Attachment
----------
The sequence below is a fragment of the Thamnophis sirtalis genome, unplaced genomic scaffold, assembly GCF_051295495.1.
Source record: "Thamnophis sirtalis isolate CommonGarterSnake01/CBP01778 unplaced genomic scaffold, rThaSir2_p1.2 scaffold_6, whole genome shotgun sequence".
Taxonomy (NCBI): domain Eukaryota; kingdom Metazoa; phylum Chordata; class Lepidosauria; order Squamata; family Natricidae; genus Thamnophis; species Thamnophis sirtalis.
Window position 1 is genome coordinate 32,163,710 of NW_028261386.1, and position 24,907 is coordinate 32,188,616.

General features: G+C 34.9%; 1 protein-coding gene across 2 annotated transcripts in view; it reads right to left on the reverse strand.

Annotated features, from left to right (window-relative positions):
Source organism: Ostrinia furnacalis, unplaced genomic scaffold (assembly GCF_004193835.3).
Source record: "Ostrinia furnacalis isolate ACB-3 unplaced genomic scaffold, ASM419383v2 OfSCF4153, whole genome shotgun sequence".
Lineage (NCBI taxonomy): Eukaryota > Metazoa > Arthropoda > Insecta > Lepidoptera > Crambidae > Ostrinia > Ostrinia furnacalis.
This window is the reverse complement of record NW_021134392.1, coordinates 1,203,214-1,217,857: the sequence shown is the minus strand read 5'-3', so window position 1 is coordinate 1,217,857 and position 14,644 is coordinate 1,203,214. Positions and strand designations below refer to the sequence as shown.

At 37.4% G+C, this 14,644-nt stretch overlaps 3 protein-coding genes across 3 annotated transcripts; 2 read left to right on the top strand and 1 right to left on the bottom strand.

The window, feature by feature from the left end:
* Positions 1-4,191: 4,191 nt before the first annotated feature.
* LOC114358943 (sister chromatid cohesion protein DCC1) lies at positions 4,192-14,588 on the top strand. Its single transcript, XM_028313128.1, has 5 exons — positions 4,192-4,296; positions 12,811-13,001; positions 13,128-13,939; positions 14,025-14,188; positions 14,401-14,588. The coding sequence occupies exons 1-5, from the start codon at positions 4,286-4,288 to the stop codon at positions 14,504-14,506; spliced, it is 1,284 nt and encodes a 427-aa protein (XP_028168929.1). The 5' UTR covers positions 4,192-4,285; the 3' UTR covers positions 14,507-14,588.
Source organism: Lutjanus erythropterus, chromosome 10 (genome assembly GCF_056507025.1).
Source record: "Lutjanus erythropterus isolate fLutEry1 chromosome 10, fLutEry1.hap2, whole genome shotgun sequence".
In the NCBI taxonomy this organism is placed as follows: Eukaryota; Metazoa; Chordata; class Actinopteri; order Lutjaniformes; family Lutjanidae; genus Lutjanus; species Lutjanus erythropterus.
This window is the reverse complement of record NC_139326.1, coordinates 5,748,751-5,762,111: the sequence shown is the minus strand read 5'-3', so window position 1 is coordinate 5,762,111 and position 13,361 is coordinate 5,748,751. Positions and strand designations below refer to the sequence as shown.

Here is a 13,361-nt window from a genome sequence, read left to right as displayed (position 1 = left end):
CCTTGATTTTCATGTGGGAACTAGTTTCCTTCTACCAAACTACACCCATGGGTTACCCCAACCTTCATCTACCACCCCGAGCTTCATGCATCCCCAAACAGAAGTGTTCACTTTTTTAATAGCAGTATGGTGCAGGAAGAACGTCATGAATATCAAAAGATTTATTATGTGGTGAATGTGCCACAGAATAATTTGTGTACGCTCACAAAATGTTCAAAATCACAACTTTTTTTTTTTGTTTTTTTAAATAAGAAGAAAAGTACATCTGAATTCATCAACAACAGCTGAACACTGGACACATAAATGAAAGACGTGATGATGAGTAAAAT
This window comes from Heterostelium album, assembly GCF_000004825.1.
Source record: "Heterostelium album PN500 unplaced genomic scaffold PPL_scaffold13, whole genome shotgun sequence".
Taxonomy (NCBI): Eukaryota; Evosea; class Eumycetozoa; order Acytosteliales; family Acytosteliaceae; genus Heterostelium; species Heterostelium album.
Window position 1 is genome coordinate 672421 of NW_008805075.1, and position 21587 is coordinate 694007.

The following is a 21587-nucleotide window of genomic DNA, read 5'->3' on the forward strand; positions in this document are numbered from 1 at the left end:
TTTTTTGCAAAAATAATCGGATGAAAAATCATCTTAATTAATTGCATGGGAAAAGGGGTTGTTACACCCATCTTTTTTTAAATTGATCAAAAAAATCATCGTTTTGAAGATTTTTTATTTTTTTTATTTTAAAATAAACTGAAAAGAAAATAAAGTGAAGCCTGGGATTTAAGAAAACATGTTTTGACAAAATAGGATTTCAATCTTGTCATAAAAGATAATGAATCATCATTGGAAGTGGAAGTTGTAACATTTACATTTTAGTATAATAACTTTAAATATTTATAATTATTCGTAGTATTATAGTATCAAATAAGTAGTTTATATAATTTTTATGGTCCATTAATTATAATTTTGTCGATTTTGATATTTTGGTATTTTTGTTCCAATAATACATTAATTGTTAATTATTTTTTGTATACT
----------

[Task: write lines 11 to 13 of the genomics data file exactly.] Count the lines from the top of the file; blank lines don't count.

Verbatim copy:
At 37.4% G+C, this 14,644-nt stretch overlaps 3 protein-coding genes across 3 annotated transcripts; 2 read left to right on the top strand and 1 right to left on the bottom strand.

The window, feature by feature from the left end:
* Positions 1-4,191: 4,191 nt before the first annotated feature.